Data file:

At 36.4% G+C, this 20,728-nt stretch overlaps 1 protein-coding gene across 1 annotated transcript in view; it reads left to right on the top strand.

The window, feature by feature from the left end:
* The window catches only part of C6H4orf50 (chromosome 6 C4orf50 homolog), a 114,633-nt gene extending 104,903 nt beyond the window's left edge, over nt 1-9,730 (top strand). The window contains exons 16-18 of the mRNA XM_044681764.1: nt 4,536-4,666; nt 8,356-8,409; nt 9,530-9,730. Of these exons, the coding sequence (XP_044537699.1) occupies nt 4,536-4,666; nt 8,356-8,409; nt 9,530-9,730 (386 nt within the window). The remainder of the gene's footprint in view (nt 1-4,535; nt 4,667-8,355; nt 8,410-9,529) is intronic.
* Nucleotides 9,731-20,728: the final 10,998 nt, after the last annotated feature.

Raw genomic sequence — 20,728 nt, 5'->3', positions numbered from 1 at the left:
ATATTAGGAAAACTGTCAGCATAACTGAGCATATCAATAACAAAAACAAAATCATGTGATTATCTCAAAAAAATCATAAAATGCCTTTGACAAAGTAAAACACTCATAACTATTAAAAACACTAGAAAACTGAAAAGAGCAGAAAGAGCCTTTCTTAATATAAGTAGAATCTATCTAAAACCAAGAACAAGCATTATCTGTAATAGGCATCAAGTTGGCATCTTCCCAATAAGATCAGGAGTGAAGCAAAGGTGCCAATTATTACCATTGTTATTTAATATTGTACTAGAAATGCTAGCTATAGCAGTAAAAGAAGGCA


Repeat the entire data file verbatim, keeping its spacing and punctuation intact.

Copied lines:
At 36.4% G+C, this 20,728-nt stretch overlaps 1 protein-coding gene across 1 annotated transcript in view; it reads left to right on the top strand.

The window, feature by feature from the left end:
* The window catches only part of C6H4orf50 (chromosome 6 C4orf50 homolog), a 114,633-nt gene extending 104,903 nt beyond the window's left edge, over nt 1-9,730 (top strand). The window contains exons 16-18 of the mRNA XM_044681764.1: nt 4,536-4,666; nt 8,356-8,409; nt 9,530-9,730. Of these exons, the coding sequence (XP_044537699.1) occupies nt 4,536-4,666; nt 8,356-8,409; nt 9,530-9,730 (386 nt within the window). The remainder of the gene's footprint in view (nt 1-4,535; nt 4,667-8,355; nt 8,410-9,529) is intronic.
* Nucleotides 9,731-20,728: the final 10,998 nt, after the last annotated feature.

Raw genomic sequence — 20,728 nt, 5'->3', positions numbered from 1 at the left:
ATATTAGGAAAACTGTCAGCATAACTGAGCATATCAATAACAAAAACAAAATCATGTGATTATCTCAAAAAAATCATAAAATGCCTTTGACAAAGTAAAACACTCATAACTATTAAAAACACTAGAAAACTGAAAAGAGCAGAAAGAGCCTTTCTTAATATAAGTAGAATCTATCTAAAACCAAGAACAAGCATTATCTGTAATAGGCATCAAGTTGGCATCTTCCCAATAAGATCAGGAGTGAAGCAAAGGTGCCAATTATTACCATTGTTATTTAATATTGTACTAGAAATGCTAGCTATAGCAGTAAAAGAAGGCA